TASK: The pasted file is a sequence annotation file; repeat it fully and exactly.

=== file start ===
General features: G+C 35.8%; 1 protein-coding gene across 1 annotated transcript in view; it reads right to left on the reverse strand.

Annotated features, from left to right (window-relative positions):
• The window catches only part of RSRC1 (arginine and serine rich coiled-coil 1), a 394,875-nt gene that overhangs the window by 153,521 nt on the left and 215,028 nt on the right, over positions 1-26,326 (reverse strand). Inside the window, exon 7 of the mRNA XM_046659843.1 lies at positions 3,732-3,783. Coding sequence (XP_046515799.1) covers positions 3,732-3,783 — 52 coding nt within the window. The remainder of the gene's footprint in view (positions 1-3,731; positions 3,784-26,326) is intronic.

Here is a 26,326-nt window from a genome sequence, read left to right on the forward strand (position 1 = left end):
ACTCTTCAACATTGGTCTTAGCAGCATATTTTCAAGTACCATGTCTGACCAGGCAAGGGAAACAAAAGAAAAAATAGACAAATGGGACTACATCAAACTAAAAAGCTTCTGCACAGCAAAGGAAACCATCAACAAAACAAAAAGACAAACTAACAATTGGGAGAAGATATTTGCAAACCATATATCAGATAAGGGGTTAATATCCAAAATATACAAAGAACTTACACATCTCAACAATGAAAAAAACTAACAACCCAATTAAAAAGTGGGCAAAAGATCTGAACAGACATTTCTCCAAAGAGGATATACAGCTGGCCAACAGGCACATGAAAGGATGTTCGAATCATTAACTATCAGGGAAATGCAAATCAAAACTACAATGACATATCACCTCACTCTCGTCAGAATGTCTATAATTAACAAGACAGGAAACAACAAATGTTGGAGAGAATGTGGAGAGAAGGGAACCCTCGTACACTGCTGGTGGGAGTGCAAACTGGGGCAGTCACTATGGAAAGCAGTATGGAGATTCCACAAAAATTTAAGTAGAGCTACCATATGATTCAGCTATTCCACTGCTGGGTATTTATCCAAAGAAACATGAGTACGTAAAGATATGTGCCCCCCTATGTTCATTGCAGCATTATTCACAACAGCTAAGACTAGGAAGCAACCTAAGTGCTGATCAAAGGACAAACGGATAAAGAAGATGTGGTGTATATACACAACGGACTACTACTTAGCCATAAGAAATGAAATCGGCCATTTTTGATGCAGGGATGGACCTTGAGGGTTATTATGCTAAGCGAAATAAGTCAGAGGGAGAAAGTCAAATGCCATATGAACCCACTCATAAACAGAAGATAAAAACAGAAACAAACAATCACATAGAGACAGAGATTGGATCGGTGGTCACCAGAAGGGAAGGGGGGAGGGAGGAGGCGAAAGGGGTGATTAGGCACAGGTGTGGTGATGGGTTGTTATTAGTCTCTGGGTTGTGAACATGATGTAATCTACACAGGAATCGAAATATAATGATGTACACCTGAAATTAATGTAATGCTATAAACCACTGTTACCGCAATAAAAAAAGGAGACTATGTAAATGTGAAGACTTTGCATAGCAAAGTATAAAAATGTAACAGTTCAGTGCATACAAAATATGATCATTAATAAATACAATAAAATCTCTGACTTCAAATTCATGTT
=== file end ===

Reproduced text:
General features: G+C 35.8%; 1 protein-coding gene across 1 annotated transcript in view; it reads right to left on the reverse strand.

Annotated features, from left to right (window-relative positions):
• The window catches only part of RSRC1 (arginine and serine rich coiled-coil 1), a 394,875-nt gene that overhangs the window by 153,521 nt on the left and 215,028 nt on the right, over positions 1-26,326 (reverse strand). Inside the window, exon 7 of the mRNA XM_046659843.1 lies at positions 3,732-3,783. Coding sequence (XP_046515799.1) covers positions 3,732-3,783 — 52 coding nt within the window. The remainder of the gene's footprint in view (positions 1-3,731; positions 3,784-26,326) is intronic.

Here is a 26,326-nt window from a genome sequence, read left to right on the forward strand (position 1 = left end):
ACTCTTCAACATTGGTCTTAGCAGCATATTTTCAAGTACCATGTCTGACCAGGCAAGGGAAACAAAAGAAAAAATAGACAAATGGGACTACATCAAACTAAAAAGCTTCTGCACAGCAAAGGAAACCATCAACAAAACAAAAAGACAAACTAACAATTGGGAGAAGATATTTGCAAACCATATATCAGATAAGGGGTTAATATCCAAAATATACAAAGAACTTACACATCTCAACAATGAAAAAAACTAACAACCCAATTAAAAAGTGGGCAAAAGATCTGAACAGACATTTCTCCAAAGAGGATATACAGCTGGCCAACAGGCACATGAAAGGATGTTCGAATCATTAACTATCAGGGAAATGCAAATCAAAACTACAATGACATATCACCTCACTCTCGTCAGAATGTCTATAATTAACAAGACAGGAAACAACAAATGTTGGAGAGAATGTGGAGAGAAGGGAACCCTCGTACACTGCTGGTGGGAGTGCAAACTGGGGCAGTCACTATGGAAAGCAGTATGGAGATTCCACAAAAATTTAAGTAGAGCTACCATATGATTCAGCTATTCCACTGCTGGGTATTTATCCAAAGAAACATGAGTACGTAAAGATATGTGCCCCCCTATGTTCATTGCAGCATTATTCACAACAGCTAAGACTAGGAAGCAACCTAAGTGCTGATCAAAGGACAAACGGATAAAGAAGATGTGGTGTATATACACAACGGACTACTACTTAGCCATAAGAAATGAAATCGGCCATTTTTGATGCAGGGATGGACCTTGAGGGTTATTATGCTAAGCGAAATAAGTCAGAGGGAGAAAGTCAAATGCCATATGAACCCACTCATAAACAGAAGATAAAAACAGAAACAAACAATCACATAGAGACAGAGATTGGATCGGTGGTCACCAGAAGGGAAGGGGGGAGGGAGGAGGCGAAAGGGGTGATTAGGCACAGGTGTGGTGATGGGTTGTTATTAGTCTCTGGGTTGTGAACATGATGTAATCTACACAGGAATCGAAATATAATGATGTACACCTGAAATTAATGTAATGCTATAAACCACTGTTACCGCAATAAAAAAAGGAGACTATGTAAATGTGAAGACTTTGCATAGCAAAGTATAAAAATGTAACAGTTCAGTGCATACAAAATATGATCATTAATAAATACAATAAAATCTCTGACTTCAAATTCATGTT